Electric bikes are one of the fastest-growing trends across the global scale, and while the United States is slow to meet pace, there are millions of electric bikes in use all over the world, every single day.
It’s an environmentally-friendly, eco-conscious way to get a workout in while keeping transportation costs to an all-time low. These top five electric bike models come in at the perfect price points, and offer excellent value in terms of battery life expectancy and durability.
If this is your first time checking out electric bikes, take a peek at these reviews, and then visit the bottom of the page for a deep dive into electric bike information in our buying guide.
Our Reviews Of The Best Electric Bikes
NAKTO Electric Sporting Bike
Our top contender comes with a heavy focus on protection, and a great deal of power while remaining in the category of best electric bike under 1000. The pricing is excellent, but the manufacturer’s fail to provide sufficient information online until you receive your manual.
NAKTO built this out of carbon steel for extended durability and corrosion resistance if your bike were to get a little bit wet. NAKTO included a lot of electrical protection, including overcurrent, short circuiting, overcharging, temperature and disconnection.
Because this is an introductory bike, there are higher maintenance costs associated with your first year of use than there would be with bikes that are 3x-4x the price. The good thing is NAKTO offers a one-year warranty with your purchase, so you aren’t left in the dark about what to do if an issue does arise.
They fit the industry norm for charing times and overall weight, while still offering a maximum speed of 28 MPH with pedal assistance, making this bike completely street legal without requiring a license or registration for your ebike.
NAKTO grants a 300 lb maximum weight capacity for this bike, thanks to the high quality steel alloy frame. Choose from six speeds in your Shimano gauge, and use your pedal assistance to recharge your battery during use. The included lithium-ion battery is designed to last for two to three years of consistent daily bicycle use.
Tomasar Power Electric Bike
Looking to get your feet wet in the world of electric bikes? The creators at Tomasar have built a perfectly balanced model that is arguably the best entry level electric bike available on the market.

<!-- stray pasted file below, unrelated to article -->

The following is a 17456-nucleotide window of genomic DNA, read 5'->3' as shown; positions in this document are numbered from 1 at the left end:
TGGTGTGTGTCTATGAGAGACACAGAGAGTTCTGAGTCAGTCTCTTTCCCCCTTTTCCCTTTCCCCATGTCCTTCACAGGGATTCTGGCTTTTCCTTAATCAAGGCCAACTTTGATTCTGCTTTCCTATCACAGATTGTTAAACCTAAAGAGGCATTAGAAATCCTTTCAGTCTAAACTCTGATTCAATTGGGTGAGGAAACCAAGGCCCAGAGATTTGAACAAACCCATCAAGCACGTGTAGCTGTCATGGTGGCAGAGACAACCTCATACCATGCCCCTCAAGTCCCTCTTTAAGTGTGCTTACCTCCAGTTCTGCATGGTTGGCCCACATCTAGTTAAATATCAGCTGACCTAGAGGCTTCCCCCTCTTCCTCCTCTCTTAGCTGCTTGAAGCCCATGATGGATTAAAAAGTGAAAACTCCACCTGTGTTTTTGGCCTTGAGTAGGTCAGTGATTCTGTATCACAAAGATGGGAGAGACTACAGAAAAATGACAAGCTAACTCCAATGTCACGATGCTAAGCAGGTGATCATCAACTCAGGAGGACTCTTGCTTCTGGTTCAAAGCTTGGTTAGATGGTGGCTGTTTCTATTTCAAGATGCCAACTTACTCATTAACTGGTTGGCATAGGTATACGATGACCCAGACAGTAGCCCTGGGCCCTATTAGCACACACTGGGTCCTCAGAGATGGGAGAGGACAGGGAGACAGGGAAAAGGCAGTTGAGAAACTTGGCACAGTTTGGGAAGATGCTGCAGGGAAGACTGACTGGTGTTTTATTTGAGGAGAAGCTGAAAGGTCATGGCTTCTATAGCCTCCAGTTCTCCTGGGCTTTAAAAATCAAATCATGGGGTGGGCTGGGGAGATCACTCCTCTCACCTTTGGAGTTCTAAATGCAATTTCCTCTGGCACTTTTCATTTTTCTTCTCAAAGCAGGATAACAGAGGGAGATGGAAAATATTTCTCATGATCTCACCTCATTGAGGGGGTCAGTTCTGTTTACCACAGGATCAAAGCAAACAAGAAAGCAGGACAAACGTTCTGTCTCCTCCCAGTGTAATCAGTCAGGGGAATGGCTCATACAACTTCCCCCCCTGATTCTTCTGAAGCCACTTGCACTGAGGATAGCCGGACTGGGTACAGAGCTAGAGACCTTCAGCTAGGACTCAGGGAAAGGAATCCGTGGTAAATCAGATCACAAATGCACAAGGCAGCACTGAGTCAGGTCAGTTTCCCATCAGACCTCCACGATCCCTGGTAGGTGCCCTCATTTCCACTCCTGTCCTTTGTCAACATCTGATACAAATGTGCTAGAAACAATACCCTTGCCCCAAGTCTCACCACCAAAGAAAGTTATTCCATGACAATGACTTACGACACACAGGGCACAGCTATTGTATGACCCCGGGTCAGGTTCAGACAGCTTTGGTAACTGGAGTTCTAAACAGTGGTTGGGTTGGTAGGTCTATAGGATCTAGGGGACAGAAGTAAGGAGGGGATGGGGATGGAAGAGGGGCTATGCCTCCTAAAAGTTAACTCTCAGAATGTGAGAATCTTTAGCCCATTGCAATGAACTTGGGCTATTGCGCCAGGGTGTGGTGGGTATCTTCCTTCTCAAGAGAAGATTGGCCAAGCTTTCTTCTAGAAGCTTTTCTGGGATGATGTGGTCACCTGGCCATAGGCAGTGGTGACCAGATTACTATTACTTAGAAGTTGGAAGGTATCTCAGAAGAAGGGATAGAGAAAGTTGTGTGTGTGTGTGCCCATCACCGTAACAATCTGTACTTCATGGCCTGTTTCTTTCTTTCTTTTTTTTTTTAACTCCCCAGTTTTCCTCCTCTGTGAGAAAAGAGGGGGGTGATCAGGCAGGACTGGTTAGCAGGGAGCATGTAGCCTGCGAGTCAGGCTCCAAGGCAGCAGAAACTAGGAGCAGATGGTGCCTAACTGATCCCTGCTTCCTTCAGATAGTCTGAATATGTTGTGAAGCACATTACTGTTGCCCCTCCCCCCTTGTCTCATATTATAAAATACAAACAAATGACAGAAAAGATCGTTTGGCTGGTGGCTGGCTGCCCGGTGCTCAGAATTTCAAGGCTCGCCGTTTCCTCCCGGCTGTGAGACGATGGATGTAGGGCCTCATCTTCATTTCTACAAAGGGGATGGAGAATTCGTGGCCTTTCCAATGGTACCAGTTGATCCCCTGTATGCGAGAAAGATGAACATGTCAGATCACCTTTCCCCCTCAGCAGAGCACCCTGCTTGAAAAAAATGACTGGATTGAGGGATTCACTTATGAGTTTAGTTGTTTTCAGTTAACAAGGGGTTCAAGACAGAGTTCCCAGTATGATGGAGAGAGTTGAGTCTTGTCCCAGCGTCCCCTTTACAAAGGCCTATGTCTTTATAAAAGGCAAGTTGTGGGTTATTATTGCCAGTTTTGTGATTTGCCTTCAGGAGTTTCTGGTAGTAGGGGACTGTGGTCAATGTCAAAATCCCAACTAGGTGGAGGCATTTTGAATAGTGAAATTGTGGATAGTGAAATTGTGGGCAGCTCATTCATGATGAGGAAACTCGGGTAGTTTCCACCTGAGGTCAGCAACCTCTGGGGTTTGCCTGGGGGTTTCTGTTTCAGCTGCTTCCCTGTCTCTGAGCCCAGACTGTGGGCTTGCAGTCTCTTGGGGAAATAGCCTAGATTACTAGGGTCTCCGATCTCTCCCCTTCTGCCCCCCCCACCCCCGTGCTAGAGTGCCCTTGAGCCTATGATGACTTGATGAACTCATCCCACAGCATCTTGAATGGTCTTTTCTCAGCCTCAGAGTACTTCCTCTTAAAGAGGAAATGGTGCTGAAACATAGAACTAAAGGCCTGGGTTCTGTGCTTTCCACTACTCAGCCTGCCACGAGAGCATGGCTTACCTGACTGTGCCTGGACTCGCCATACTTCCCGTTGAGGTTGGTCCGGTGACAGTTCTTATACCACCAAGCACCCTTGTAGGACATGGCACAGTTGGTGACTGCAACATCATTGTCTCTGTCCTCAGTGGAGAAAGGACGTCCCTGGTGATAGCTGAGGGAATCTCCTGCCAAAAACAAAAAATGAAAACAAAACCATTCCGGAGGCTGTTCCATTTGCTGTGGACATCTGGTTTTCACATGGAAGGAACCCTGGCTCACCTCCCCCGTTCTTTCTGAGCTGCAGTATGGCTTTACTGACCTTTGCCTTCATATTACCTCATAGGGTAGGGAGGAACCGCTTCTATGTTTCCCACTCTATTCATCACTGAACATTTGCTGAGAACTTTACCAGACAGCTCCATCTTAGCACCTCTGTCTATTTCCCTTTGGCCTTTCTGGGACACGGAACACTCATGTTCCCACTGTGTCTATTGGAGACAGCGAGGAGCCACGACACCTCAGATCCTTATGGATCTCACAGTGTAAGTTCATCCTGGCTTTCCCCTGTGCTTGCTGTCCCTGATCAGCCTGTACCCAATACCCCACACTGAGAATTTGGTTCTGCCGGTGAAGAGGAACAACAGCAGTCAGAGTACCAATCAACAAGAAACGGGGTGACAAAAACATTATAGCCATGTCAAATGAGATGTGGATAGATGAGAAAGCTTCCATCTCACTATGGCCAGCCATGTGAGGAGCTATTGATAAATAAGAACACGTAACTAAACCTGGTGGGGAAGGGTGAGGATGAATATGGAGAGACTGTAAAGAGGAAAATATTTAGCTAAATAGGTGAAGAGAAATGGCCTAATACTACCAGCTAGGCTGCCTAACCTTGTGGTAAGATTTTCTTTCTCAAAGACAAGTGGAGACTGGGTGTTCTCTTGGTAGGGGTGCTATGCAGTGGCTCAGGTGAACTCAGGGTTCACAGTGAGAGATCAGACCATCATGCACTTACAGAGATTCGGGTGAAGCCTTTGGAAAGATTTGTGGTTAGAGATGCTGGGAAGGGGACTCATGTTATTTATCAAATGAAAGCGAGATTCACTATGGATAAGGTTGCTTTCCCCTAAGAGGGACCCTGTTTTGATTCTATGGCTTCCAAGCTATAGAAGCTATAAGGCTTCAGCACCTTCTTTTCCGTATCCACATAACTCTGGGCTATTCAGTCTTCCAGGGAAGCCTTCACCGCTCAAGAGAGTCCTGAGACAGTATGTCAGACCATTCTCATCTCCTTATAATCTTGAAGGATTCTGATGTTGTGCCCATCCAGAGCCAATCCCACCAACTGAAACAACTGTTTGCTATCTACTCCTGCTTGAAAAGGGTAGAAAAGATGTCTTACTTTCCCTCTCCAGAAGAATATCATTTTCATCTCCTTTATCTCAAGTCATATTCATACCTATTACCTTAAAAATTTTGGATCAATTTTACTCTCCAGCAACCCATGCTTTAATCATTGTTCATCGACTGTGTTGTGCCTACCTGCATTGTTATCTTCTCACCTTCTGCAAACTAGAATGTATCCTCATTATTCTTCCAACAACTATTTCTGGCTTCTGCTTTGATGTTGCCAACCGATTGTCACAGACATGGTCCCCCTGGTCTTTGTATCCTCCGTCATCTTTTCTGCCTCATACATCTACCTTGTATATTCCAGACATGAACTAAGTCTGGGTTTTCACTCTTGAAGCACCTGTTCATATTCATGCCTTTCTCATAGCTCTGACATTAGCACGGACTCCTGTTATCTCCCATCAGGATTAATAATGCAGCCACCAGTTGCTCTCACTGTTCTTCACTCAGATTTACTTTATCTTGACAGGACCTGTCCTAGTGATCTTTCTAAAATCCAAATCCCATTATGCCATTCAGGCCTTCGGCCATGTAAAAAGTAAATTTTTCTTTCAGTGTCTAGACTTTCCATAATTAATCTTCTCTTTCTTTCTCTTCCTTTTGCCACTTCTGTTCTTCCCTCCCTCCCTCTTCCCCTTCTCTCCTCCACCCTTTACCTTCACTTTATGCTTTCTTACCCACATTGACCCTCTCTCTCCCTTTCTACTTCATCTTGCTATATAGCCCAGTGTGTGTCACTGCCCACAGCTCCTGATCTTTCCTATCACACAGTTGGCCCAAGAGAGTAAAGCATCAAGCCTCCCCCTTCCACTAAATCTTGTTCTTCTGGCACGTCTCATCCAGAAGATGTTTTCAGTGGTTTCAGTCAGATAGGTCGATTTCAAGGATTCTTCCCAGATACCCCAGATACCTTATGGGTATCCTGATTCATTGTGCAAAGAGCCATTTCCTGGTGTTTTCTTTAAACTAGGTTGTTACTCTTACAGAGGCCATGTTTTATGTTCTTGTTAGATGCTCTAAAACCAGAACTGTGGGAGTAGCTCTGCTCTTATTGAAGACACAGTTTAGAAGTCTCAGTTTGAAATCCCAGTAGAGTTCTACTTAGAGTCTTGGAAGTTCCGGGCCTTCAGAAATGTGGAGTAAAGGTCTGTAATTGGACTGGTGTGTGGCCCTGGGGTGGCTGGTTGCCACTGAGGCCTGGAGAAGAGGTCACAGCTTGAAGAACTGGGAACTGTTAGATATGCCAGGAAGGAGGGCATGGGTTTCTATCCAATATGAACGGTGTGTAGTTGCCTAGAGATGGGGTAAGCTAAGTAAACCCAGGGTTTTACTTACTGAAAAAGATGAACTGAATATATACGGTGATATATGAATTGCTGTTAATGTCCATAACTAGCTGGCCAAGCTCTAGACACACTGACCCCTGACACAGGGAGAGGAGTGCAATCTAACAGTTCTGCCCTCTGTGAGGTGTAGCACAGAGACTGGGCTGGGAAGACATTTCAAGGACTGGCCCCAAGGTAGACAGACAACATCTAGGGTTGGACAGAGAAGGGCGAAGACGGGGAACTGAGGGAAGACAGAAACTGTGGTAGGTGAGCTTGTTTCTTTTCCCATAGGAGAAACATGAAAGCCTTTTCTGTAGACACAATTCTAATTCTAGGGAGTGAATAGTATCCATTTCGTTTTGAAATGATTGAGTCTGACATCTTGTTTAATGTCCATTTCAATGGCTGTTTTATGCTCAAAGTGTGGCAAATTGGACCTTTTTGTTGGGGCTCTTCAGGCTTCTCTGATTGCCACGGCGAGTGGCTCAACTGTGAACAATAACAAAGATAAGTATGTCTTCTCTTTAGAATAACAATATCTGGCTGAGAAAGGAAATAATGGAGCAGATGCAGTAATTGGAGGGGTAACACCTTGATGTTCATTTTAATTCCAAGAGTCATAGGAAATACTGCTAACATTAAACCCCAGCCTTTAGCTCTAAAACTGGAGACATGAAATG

They manage to keep things nice and lightweight at just over 50 lbs, and for a non-folding electric bike that’s a pretty good weight. One of the main benefits of this electric bike is that it’s ideal for intercity transit where you don’t have super long commutes.
You get a range of about 32 miles with this, with a top speed of 20 MPH so that it remains within the legal limit. Your charging time is reduced from the standard eight hours to an average maximum of six hours, and in some cases even less time.
The key slot on this bike is rather odd, since it hangs out of the side of the battery housing found under the A-frame. There’s a chance you’re going to snag the dangling key or loop with your leg, so be on the lookout for that.
The motor is also very vulnerable as it doesn’t have much of a case on it. Most motors are housed at the pedal point of the drivetrain, but this is on the back wheel.
Tomasar does include a wired-in headlamp, which will obviously reduce the battery life as you use it, but makes it far safer to travel with this at night. Set your bike between five different conditions to enact different levels of electric assist, giving you a range of options to choose from.
It’s a lightweight, low upfront cost electric bike with a few oddities about it, but a powerful motor and reliable battery nonetheless.
Cyclamatic Power Plus CX1 Electric Mountain Bike
Now we’re on to mountain bikes, which have arguably benefitted the most from the electric bike revolution. The CX1 was designed to give you more mobility without extra components, so they kept it down to 47 lbs in total weight with three electric assist modes. Those particularly come in handy when you’re trying to traverse dusty trails.
They kept the price fairly low for what you get, but that’s not without sacrifice. The maximum user weight capacity is only 220 lbs, which is fairly limiting when you look at the competition offering about 300 lbs of weight capacity.
The CX1 is still the best electric mountain bike for a few reasons, one of which being the quiet brushless motor that doesn’t distract you during use. Choose from the 21-speed Shimano gear changer to fully customize your ride, and pair it with three different levels of electric assist modes.
The range is average at best, sitting around 28 miles for a single charge. As your battery deteriorates, that will drop to about 22 miles per charge after a couple of years.
There’s a relatively quick charging time of less than six hours, as well as a highly adjustable seat. Most electric bikes fall flat on riding comfort, but Cyclamatic delivers on a very intuitive electric mountain bike experience.
Kemanner 26 inch Electric Mountain Bike
For electric mountain bikes, you’re looking at batteries that usually should belong in leisurely city bikes, but Kemanner did something truly remarkable with this model.